Big Screen Streaming: Harold & Maude
Big Screen Streaming: Harold and Maude
-Film Reviewed by Roger Market–
First released in 1971, Harold and Maude was ahead of its time. Consequently, the film was a box office flop, but it later enjoyed a cult following. By 1983, Harold and Maude had finally turned a profit. Now, in the age of streaming video, a new generation of viewers can enjoy this wonderful dark comedy about a wealthy teenager who’s bored of money and—much to his mother’s chagrin—obsessed with death.
When Harold Chasen finally meets 79-year-old Maude at a funeral, after seeing her at several other burials around town, he realizes that she’s more than a fellow funeral crasher. Maude has a zest for life that Harold has never seen, a worldview that’s a stark contrast to his own. How many septuagenarians are prepared to steal a car at a moment’s notice? A deep, beautiful friendship quickly emerges from their encounter, one that challenges Harold just as much as it teaches him about life.
The main subplot of the film revolves around Harold’s mother’s conviction that it’s time “to put away childish things” and become a man. In particular, Mrs. Chasen wants her son to get married and to abandon his fascination with death. “I can’t stand much more of this!” she says, horrified by his morbid curiosities. In one memorable scene, Mrs. Chasen tells Harold that she’s going to help him fill out a dating questionnaire for a computer matching service that will set him up with three young women. She then she proceeds to answer all the questions herself, reading them aloud. “‘Do you sometimes have headaches or backaches after a difficult day?’” she asks. “Yes, I do indeed!” she replies, marking her answer. Meanwhile, a silent Harold sits nearby and pretends to shoot himself in the face, obviously feeling stifled by his mother’s empty concern and self-involved actions. Harold’s dates feature similar antics, as they take place at their home, with Mrs. Chasen taking an active role.
In one of the film’s most iconic moments, Harold goes to visit Maude in her home, which is actually an old train car by the side of the road. In this scene, Maude sings and dances to Cat Stevens’ “If You Want to Sing Out, Sing Out,” which becomes a theme song of sorts. She plays it on the player piano.
Maude then asks Harold to play a song with her, and he tells her he doesn’t play an instrument. “Dear me, everybody should be able to play some music,” she says, opening a closet full of instruments. She rifles through, finally selecting a banjo. “This is the one,” she says, giving it to him.
Up to now, music has mostly been in the background of the movie, but here, Maude brings it to the forefront and makes it special for Harold. To her, music is a “cosmic dance,” and it’s representative of the most precious things in life. This concept is echoed by the movie’s stellar soundtrack, which consists of several songs by Cat Stevens, plus a couple of instrumentals. Indeed, some viewers may be surprised to learn that Stevens’ now-classic “Don’t Be Shy” and “If You Want to Sing Out, Sing Out” were composed specifically for Harold and Maude and were not released outside the movie until 1984. The message of “If You Want to Sing Out, Sing Out” for the movie is apparent in the lyrics themselves, but the events of the final act, including a reprise of the song at the end, drive the point home: as Maude would say, waving her arms about like a cheerleader, “L-I-V-E, live!”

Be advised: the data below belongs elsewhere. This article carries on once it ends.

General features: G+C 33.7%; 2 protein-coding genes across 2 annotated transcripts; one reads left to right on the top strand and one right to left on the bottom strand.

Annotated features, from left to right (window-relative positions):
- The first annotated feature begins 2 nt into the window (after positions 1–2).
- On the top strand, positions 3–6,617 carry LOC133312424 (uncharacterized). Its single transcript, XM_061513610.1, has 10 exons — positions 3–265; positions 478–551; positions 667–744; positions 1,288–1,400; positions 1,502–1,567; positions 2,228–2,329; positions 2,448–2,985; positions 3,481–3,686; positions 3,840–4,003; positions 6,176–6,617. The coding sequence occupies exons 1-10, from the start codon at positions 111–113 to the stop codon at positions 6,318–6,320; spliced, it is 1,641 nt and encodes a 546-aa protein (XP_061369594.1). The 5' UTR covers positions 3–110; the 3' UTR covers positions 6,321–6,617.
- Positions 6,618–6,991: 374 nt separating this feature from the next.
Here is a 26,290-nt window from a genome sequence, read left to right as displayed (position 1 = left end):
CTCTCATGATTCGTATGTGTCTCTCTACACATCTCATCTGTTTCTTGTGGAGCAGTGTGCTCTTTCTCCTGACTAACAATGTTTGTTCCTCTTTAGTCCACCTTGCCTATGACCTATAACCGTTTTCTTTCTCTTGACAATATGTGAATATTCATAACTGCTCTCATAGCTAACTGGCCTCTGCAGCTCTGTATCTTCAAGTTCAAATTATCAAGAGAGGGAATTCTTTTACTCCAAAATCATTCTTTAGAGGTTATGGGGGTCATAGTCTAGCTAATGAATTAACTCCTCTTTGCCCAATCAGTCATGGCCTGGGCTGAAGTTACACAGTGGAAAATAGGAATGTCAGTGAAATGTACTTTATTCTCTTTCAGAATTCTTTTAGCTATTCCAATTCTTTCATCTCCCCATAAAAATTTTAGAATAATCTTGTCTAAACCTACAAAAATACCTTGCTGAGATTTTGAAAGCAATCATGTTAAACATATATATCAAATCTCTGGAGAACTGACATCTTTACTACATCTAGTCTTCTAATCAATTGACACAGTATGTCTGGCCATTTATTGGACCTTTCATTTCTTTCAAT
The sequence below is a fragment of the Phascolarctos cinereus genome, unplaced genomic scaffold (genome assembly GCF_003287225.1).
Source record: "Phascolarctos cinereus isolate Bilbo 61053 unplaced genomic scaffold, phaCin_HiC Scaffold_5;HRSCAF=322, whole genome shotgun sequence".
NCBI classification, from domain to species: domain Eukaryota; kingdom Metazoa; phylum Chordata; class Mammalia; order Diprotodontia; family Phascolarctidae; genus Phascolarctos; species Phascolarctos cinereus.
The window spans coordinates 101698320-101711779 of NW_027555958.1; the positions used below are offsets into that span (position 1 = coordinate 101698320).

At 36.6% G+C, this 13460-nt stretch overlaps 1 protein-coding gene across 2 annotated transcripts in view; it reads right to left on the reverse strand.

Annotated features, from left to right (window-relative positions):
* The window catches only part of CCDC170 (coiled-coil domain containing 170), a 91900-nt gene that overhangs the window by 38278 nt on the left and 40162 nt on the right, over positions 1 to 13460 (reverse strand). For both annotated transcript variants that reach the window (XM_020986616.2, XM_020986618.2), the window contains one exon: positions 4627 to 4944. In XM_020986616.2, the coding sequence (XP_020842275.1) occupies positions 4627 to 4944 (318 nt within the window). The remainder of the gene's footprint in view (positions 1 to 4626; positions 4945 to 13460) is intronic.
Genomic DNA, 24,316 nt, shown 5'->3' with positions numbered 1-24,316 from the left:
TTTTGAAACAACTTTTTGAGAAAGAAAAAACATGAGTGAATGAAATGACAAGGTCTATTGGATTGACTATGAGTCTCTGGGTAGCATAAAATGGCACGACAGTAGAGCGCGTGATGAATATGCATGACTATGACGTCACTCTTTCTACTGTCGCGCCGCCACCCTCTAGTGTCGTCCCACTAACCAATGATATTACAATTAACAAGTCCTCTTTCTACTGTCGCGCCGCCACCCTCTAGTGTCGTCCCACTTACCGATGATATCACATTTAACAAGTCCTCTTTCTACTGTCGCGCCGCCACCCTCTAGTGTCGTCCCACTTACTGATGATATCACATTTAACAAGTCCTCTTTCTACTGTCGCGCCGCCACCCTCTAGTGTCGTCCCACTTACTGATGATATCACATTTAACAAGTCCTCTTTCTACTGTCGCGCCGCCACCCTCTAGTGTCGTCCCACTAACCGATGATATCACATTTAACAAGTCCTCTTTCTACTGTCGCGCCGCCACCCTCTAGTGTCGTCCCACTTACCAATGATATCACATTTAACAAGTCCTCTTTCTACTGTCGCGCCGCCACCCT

Ruth Gordon, who plays Maude, turns in a dynamite performance. Although she was about seventy-five when the film came out—only a few years younger than her character—she exhibits a young, lively spirit that perfectly captures the essence of Maude. Viewers won’t even bat an eye when she launches into her little cheer. Likewise, Bud Cort does a great job embodying Harold, and the chemistry between Gordon and Cort is mesmerizing. The film’s events span about a week, and in that short time, Harold and Maude become the best of friends. Indeed, they are in love. The controversial bond conveyed on screen is genuine and full of heart, especially as the movie reaches its inevitable conclusion. Meanwhile, Vivian Pickles is hilarious as Harold’s overbearing, self-centered mother. Her delivery of the line “HAROLD! That was your last date!” is one that most viewers will never forget.
For all the incredible qualities of Harold and Maude, the film does have a few minor flaws. The most obvious issue is the question of Harold’s age. Although Cort was twenty-three when the film debuted, he had a deceptively young face. In the opening scene, for example, Harold seems to be about twelve years old. It’s a bit shocking, therefore, when he buys a hearse and begins driving. For the most part, there’s hardly a mention of school or anything else that would normally clue the viewer in to a young character’s age. Another minor flaw is that in the second half of the movie, Harold sees Maude’s bare arm for the first time and notices a number tattooed. Perhaps writer Colin Higgins didn’t want to focus too much attention on the fact that Maude is a Holocaust survivor, but on the other hand, this turn of events seems like an opportunity for adding depth to Maude’s character: an old women who escaped the Holocaust with an infectious passion for life.
Nonetheless, Harold and Maude is a fantastic movie. It’s the kind of movie that “they” don’t make anymore, particularly because it doesn’t fall into any of the categories with which Hollywood is presently infatuated. The film isn’t based on a book or any other intellectual property; it isn’t part of a series; and it doesn’t feature superheroes, dinosaurs, or talking animals. This 1970s gem was made for just $1.3 million, but every dollar went toward making a film that’s touching and darkly comedic. Harold and Maude is highly recommended, and right now, viewers can catch it for free on Netflix and Amazon Prime.
Post Photo Courtesy of en.wikipedia.org